The history of the lammasse family goes back to the ancient Anglo-Saxon
culture of Britain. It is derived from the family living in the parish of Lammas in the dioceses of Norwich which was registered in the Domesday Book
of 1086, as the holding of Ralph de Beaufour. This place-name may also be associated with the village of Lamarsh in the county of Essex
. Lamarsh was recorded as a thriving farming community on lands held by Ranulf Peverel.
Early Origins of the lammasse family
The surname lammasse was first found in Norfolk
, where they held a family seat
from ancient times.
Early History of the lammasse family
This web page shows only a small excerpt of our lammasse research.Another 345 words (25 lines of text) covering the years 1086, 1190, 1248, 1273, 1367, 1620, 1642 and 1360 are included under the topic Early lammasse History in all our PDF Extended History products and printed products wherever possible.
lammasse Spelling Variations
Until quite recently, the English language has lacked a definite system of spelling rules. Consequently, Anglo-Saxon
surnames are characterized by a multitude of spelling variations
. Changes in Anglo-Saxon
names were influenced by the evolution of the English language, as it incorporated elements of French, Latin, and other languages. Although Medieval scribes and church officials recorded names as they sounded, so it is common to find one person referred to by several different spellings of his surname, even the most literate people varied the spelling of their own names. Variations of the name lammasse include Lammas, Lamas, Lammass, Lammasse, Lammesse, Lamnesse, Lammers, Lammis, Lamis and many more.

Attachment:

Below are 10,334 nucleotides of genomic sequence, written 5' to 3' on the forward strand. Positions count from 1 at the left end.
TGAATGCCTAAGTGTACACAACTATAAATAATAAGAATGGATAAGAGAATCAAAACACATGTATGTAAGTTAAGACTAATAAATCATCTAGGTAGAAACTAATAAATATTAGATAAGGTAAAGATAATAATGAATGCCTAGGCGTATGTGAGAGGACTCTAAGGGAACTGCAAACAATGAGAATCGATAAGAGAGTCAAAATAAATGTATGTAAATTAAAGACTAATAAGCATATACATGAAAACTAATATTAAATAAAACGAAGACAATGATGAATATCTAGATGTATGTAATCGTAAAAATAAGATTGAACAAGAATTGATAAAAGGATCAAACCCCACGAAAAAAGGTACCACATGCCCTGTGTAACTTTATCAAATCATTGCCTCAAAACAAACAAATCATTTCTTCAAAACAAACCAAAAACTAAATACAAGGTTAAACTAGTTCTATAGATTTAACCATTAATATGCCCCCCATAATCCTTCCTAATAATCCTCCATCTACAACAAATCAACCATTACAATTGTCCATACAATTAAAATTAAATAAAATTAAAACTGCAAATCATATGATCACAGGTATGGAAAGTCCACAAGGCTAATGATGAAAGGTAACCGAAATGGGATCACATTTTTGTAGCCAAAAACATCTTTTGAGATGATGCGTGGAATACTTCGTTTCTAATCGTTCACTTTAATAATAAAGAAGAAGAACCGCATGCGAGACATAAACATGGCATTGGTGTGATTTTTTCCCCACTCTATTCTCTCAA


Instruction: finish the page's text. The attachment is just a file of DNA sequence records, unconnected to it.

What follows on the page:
Early Notables of the lammasse family (pre 1700)
Another 20 words (1 lines of text) are included under the topic Early lammasse Notables in all our PDF Extended History products and printed products wherever possible.
Migration of the lammasse family to the New World and Oceana
Searching for a better life, many English families migrated to British colonies. Unfortunately, the majority of them traveled under extremely harsh conditions: overcrowding on the ships caused the majority of the immigrants to arrive diseased, famished, and destitute from the long journey across the ocean. For those families that arrived safely, modest prosperity was attainable, and many went on to make invaluable contributions to the development of the cultures of the new colonies. Research into the origins of individual families in North America revealed records of the immigration of a number of people bearing the name lammasse or a variant listed above: Henry and John Lammers, who journeyed to Indiana in 1852; Charlotte Lammers to New York in 1856; and William Lamis to Sacramento in 1867.